Felix Oehme

Felix Oehme

Solo sailor into the lead

Breeze returns mid-Pacific for the Portimao Global Ocean Race crews

Thursday March 5th 2009, Author: Ollie Dewar, Location: United Kingdom
After the dead calm yesterday morning (04/03), the Portimão Global Ocean Race fleet picked up speed towards midday with averages climbing from a frustrating one knot, to between six-seven knots with solo sailor, Michel Kleinjans, on Open 40 Roaring Forty delivering the best pace slightly north of the double-handed trio of Class 40s. Watching the Belgian single-hander’s speed, Felipe Cubillos and José Muñoz on Desafio Cabo de Hornos and the German duo of Boris Herrmann and Felix Oehme on Beluga Racer climbed north and by 1220 GMT, the fleet had changed formation. Jeremy Salvesen and David Thomson on British Class 40, Team Mowgli, took the lead, keeping south, just three miles above the Leg 3 southern limit at 45°S, while Roaring Forty, Desafio Cabo de Hornos and Beluga Racer clustered together, four miles to the north.

With the fleet compressed so dramatically, almost any manoeuvre would register on the leaderboard and as Salvesen and Thomson slipped north to regroup in the afternoon, Team Mowgli dropped to third with Desafio Cabo de Hornos retaking the double-handed lead and Beluga Racer in second place. In the latest 0620 GMT position poll today (05/03), this formation remains the same with - quite incredibly - Michel Kleinjans leading the fleet eastwards on Roaring Forty. Fleet speed averages have dropped to five knots and below in the past few hours with Desafio Cabo de Hornos holding a 2.2 mile lead over Beluga Racer with Team Mowgli a further nine miles astern of the German boat.

The breeze is currently in the south and with weather models predicting a rise in wind speed and a swing to the north later today, the fleet have hitched northwards with the most southerly boat, Team Mowgli, maintaining a 14 mile safety zone away from the southern limit, treating the mandatory exclusion zone as an invisible, lee-shore. While shifting and complex weather is making life complicated for the fleet, the skippers are forbidden from hooking into the 20-30 knots westerly’s, out of reach, 400 miles to the south below the mandatory exclusion zone. Race Director, Josh Hall, explains the situation: “The Portimão sailors will no doubt be looking at the breeze showing to their south and be frustrated that they have to respect a 45 degree South limit for this Leg,” says Hall. “But this limit is there for good reason – their safety.”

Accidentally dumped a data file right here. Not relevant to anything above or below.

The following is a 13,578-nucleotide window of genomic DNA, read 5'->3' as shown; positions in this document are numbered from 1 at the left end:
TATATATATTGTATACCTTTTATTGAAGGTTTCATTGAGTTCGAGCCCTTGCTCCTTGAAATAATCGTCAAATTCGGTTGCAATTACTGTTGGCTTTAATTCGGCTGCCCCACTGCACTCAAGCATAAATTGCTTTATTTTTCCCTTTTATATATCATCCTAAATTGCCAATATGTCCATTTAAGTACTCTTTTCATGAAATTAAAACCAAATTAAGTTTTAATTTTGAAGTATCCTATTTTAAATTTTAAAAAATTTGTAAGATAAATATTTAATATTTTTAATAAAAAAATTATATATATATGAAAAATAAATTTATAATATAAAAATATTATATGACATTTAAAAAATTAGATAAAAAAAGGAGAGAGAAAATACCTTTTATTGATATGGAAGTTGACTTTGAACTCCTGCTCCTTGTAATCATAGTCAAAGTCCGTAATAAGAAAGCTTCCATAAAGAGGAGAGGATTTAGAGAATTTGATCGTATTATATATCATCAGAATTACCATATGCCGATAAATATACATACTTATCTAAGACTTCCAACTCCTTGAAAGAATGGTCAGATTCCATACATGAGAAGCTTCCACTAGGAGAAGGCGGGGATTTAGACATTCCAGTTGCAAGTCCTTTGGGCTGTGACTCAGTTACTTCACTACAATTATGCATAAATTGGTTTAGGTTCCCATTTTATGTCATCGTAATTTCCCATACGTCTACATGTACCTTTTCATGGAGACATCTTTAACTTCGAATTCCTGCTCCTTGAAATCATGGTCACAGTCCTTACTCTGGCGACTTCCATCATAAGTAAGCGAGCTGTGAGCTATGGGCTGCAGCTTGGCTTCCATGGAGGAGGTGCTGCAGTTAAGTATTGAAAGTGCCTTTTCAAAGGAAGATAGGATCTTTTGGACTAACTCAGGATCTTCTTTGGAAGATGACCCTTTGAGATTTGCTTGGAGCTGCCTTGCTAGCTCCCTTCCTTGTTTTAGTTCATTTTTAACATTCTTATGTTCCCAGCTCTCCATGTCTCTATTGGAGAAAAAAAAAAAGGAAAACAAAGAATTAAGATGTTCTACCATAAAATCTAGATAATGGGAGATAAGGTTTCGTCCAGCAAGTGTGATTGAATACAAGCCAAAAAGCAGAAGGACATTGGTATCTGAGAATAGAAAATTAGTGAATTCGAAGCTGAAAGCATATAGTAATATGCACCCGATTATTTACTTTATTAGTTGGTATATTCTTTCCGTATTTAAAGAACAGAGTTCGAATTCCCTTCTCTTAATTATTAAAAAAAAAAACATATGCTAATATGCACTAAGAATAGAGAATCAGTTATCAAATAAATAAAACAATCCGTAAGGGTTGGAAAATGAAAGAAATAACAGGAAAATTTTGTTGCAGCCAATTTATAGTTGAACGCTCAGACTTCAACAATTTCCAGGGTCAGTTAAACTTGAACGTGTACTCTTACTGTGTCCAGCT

Recent ice reports in the Southern Ocean indicate that bergs calving from the Antarctica are drifting further north. “A mere eight years ago, round the world yacht races had no limits or ice gates and the yachts were free to sail as far south as they dared, taking huge risks in order to greatly reduce the distance they needed to sail,” adds Hall. “I can assure anyone who asks that surfing along at 20+ knots through a moonless night with bergs dotting the radar screen is not for the faint-hearted and can have you hiding under the chart table with your distress beacon strapped to your back. Nights like that are long, long nights.”

However, on Desafio Cabo de Hornos there is no sense of frustration: “In the majestic solitude of this immense, calm ocean, I have had time to think,” wrote Felipe Cubillos yesterday, shortly before unsticking from a windless 24 hours. “We are neither frustrated nor bitter about the time spent drifting around,” he confirms, despite hard work on board the Chilean Class 40. “Those that sail know that periods of calm generate much more work than when there is wind,” he explains. “The amount of sail changes that we have done is impressive. So, why are we not frustrated? It could be that we are a little crazy, perhaps. I believe that it’s good to be a little bit insane. Almost a healthy madness.”

While Cubillos and his co-skipper, José Muñoz, were working their boat hard, the 2,000 miles sailed from Wellington, New Zealand, appear to have had a major impact on the Chilean duo. “We’ve achieved an almost monastic sense of calm and inner peace through being at sea,” reports Cubillos. “But there’s also another thing. I’m not a sociologist, but I read an article recently about studying the levels of happiness around the globe, nation by nation.” Warming to the theme, the fleet’s seafaring polymath continued his hypothesis. “It appears that the happiest people are not in the most developed countries - the First World countries - but in some of the poorest states in Africa,” he explains. “In fact, the Scandinavian countries have the highest suicide rate on the planet – due to the lack of sunlight, maybe. Furthermore, in highly-developed countries, there’s always someone with a better car, a bigger house, a flashy mobile phone crammed with pointless functions, while in less economically developed societies, this culture of material envy is nonexistent and money is not a unit of measurement for happiness or success.”

While the levels of contentment with offshore life are clearly high on board the leading double-handed boat, the three Class 40s and single Open 40 are spread by under 12 miles with complex weather ahead and the Leg 3 scoring gate under 500 miles to the east.

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